AMBY: I’m glad you brought up The Power of Three – that’s my favourite song on the record. If you had to sell the album on one track, which one would it be, and could you tell us a little about that track?

Belle and Sebastian: Ohh. That’s…

AMBY: It’s like choosing your favourite child, but I’m going to make you do it anyways. Sorry [laughs].

Belle and Sebastian: [laughs] It’s a really difficult one to think of, especially because the album is quite diverse. It’s hard. If I had to pick, it might be Ever Had a Little Faith?, but in some ways it might not be as representative of the album as a whole. There’s something quite magical about that song. It’s one that grabbed me instantly when we went to play it as a band. Maybe that one. Or maybe Play for Today

AMBY and Belle and Sebastian: [laughs]

Belle and Sebastian: Perhaps I’d choose that song as it kind of sums up the record. It kind of captures the spontaneity of the way we worked with Ben. It also reflects a poppier side of us on this record.

AMBY: About a week ago, you posted a photograph stating you were about to “hop aboard your 16th flight in 35 days”. That’s quite intense! How was the touring circuit for you this time around?

Belle and Sebastian: Yea, it’s been good. The one that we just got back from, where we were in Asia, was a really great trip and we got to go to some really fantastic places. I mean, a couple of shows that should have happened in the middle of the trip got pulled, so it felt like a lot of travelling for the amount of playing time that we got to do. I’m looking forward to doing a couple of more North American and British tours. It will be nice to properly be on the road and start playing again.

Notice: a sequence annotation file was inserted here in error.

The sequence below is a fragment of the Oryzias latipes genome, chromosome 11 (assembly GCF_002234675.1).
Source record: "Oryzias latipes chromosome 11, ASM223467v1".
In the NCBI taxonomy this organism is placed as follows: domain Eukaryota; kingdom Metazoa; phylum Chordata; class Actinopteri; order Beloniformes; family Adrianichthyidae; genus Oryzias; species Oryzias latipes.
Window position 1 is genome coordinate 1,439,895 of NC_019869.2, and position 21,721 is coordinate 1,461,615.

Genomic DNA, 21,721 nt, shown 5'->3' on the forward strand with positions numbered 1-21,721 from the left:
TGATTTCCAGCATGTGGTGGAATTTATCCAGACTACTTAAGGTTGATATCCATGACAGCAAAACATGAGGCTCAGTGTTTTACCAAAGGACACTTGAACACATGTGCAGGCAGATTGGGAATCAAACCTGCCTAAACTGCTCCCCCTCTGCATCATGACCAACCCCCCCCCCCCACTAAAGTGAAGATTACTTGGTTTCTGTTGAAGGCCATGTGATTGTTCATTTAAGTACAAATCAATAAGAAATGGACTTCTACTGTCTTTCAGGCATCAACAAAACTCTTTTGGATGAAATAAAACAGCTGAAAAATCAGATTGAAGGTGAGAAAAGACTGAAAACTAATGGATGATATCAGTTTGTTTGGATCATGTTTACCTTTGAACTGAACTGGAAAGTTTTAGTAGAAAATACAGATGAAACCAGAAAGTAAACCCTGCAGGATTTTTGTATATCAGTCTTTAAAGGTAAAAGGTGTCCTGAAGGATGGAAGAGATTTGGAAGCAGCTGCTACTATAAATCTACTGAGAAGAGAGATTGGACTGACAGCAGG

AMBY: You played some shows in Taiwan, China, Singapore, and Australia while on that leg of the tour. Have you ever encountered culture shock while playing in these areas?

Belle and Sebastian: When you go to a place like Asia, it’s shocking what type of music connects with people. There’s an audience to come and see you. It’s totally fascinating and being there is quite overwhelming in terms of the number of people that are there. At the same time, you’re also struck almost everywhere in the world.

AMBY: What about the people there? The fans?

Belle and Sebastian: People are similar in different places. Almost anywhere we go, people are polite and nice and go out of their way to help you. Maybe we’ve just been lucky, but we’ve found that everywhere we’ve gone.

AMBY: You recently started to announce some festival dates you’ll be playing this summer. If you could curate your own festival, who would you like to be in the line-up?

Belle and Sebastian: Some of the shows we played in Asia had ourselves with Tune Yards and Caribou on the bill. That felt like a really good combination of bands. I’d play with them again.

AMBY: And to wrap things up, after being in this band for almost two decades, what would you say is the best part of being in Belle and Sebastian?

Belle and Sebastian: Getting to work with my friends, hanging out with them, having a good laugh, and being able to call it “work”. I suppose, it’s getting to do creative stuff. All of the above.


Thank you Belle and Sebastian, for giving us your answers!

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Interview by Alicia Atout | @AliciaAtout